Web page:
Harvesting Herbs

Saturday, August 18th, 2012 by Jenny Watts
    • Set out starts of broccoli, Brussels sprouts, cabbage and lettuce for a fall harvest. Spray weekly with BT to keep the cabbage worms at bay.
    • Roses have more flowers all summer long than any other shrub. Plant them in a sunny location and feed monthly for continuous blooms.
    • Impatiens will give you instant color in shady areas and continue blooming right through the fall.
    • Mottled leaves are often a sign of spider mites. Check for them with a hand lens or bring a leaf into your nursery for identification and treatment options.
    • Japanese maples may be pruned now in order to shape them.

Harvesting Herbs

Herbs are plants with many uses. They are used for cooking, medicine, aromatherapy, pest control and fragrant potpourris. Usually the leaves and stems are used, but sometimes the flowers, fruit and even the roots contain the desired substances.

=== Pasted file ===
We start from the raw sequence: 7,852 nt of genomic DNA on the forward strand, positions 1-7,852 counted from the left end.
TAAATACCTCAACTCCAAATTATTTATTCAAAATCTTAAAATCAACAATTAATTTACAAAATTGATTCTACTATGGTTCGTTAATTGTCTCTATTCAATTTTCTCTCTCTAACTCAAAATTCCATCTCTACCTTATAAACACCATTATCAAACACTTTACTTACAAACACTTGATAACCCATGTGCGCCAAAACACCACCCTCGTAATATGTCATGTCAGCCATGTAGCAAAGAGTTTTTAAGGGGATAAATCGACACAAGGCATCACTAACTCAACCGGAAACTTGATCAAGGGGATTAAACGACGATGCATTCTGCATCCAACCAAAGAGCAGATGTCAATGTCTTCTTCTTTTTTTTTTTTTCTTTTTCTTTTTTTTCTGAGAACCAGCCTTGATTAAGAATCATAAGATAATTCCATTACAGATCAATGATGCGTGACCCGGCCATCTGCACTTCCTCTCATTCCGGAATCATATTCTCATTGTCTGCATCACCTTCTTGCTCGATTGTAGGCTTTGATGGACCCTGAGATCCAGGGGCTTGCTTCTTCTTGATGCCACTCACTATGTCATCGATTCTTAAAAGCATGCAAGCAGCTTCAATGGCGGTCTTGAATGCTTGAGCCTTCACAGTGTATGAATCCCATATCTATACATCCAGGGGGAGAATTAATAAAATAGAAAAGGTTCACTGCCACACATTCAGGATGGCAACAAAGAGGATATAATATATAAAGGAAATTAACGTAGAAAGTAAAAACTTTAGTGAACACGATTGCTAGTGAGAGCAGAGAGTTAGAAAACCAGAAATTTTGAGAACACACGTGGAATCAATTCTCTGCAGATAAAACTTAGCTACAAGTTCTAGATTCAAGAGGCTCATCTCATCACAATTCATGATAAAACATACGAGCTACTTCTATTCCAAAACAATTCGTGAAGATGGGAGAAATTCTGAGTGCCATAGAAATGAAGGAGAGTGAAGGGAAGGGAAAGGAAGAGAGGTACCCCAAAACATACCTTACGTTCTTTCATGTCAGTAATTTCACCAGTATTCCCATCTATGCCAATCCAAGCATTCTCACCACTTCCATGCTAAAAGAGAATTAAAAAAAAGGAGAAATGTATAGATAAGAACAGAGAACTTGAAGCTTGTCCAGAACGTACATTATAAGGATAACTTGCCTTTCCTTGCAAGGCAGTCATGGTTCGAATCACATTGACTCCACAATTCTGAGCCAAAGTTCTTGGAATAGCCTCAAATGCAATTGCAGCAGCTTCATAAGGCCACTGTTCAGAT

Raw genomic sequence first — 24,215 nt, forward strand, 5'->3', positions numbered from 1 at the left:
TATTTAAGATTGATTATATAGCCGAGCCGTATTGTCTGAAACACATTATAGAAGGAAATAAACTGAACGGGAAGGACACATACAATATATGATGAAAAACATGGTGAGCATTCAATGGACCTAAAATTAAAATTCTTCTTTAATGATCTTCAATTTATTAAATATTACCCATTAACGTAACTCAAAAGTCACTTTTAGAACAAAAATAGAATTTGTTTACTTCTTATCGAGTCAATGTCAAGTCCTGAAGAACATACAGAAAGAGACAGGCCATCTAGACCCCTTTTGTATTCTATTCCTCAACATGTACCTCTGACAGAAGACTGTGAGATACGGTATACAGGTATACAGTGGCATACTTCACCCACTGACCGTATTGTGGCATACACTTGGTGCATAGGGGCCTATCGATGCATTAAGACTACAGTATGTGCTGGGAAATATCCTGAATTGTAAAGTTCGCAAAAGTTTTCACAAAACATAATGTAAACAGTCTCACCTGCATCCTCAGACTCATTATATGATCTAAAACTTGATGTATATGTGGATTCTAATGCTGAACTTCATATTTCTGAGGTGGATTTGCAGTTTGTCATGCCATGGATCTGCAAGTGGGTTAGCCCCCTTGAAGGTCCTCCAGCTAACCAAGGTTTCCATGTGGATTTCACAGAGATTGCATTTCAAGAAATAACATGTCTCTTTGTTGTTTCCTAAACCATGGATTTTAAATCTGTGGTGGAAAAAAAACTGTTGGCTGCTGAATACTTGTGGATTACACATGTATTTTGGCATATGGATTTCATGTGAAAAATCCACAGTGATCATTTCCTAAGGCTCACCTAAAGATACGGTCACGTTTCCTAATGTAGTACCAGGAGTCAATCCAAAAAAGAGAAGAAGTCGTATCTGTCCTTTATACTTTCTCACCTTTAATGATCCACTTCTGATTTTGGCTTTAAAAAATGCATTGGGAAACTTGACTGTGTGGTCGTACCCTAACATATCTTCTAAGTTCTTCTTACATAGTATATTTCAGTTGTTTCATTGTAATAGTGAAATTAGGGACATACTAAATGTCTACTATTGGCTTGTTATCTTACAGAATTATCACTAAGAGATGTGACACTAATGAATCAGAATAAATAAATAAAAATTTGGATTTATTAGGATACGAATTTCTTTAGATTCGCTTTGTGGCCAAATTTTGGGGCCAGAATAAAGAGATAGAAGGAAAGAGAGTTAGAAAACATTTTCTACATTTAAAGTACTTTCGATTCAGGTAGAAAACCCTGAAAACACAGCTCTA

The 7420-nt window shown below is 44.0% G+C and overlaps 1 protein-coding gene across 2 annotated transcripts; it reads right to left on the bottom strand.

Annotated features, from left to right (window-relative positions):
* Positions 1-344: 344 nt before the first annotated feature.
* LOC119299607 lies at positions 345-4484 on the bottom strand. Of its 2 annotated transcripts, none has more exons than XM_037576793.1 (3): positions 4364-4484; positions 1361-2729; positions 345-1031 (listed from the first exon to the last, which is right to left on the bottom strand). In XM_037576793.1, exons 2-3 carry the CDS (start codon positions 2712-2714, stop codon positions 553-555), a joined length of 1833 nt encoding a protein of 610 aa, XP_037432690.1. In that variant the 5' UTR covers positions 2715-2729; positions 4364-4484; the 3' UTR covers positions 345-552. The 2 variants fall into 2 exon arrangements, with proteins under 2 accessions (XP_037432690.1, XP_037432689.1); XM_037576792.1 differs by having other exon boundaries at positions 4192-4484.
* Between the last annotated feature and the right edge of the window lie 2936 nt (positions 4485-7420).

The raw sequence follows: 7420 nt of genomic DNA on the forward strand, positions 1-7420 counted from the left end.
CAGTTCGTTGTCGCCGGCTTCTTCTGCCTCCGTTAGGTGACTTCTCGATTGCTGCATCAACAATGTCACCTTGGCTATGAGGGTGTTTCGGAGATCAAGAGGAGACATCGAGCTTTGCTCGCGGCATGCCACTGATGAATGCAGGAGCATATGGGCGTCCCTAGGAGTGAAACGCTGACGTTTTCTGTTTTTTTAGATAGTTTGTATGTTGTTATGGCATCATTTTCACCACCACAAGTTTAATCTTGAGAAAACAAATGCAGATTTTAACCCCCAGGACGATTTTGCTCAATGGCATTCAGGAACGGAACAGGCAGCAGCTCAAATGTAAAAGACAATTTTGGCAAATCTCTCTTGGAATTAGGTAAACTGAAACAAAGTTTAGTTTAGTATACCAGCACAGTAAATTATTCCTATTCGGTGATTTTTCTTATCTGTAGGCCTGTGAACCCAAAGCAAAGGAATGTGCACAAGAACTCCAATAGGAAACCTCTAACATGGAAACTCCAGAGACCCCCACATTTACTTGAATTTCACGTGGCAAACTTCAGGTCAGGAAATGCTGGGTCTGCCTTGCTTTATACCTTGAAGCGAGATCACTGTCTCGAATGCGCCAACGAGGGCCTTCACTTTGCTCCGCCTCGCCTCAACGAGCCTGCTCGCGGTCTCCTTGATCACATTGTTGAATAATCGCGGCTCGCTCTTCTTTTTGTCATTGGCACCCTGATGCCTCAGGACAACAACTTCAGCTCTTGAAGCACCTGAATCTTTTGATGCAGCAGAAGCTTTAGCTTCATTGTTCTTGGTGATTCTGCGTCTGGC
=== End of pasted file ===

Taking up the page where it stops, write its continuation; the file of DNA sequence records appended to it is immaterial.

It is important to be sure that you have the right plant before you use it for culinary or medicinal uses. Common names are often misleading, since the same common name may be given to different plants. All herbs are toxic in excess, so be careful about self-medication.

Herbs should be harvested when the oils responsible for flavor and aroma are at their peak. Most herbs can be cut and used fresh throughout the growing season.

Herbs grown for their foliage, such as sage, oregano, rosemary, tarragon and basil, should be gathered when the flowers are about to open. The oils in the leaves, which give each herb its distinctive flavor and aroma, are at their maximum levels at this stage of growth. Remove up to 1/3 of the stem’s length.

Cut basil frequently, 6-8 inches down the stem. This will keep it bushy and prevent it from flowering. You should get many cutting through the summer. In the fall, you can cut the plants at ground level before the first frost.

Harvest herbs grown for seeds just before the seed heads turn brown so that the seeds don’t fall off while cutting them. Cilantro, if left to go to seed, is called coriander. Dill and fennel are also grown for their seeds.

Collect herb flowers, such as borage and chamomile, just before full flower. Harvest herb roots, such as echinacea, chicory, comfrey, and goldenseal, in the fall after the foliage fades.

Herbs should be harvested in the early morning, after the dew has evaporated and before the sun becomes too hot. After harvesting, rinse the herbs in cool water. Shake off excess water and place them on paper toweling to dry for a few minutes.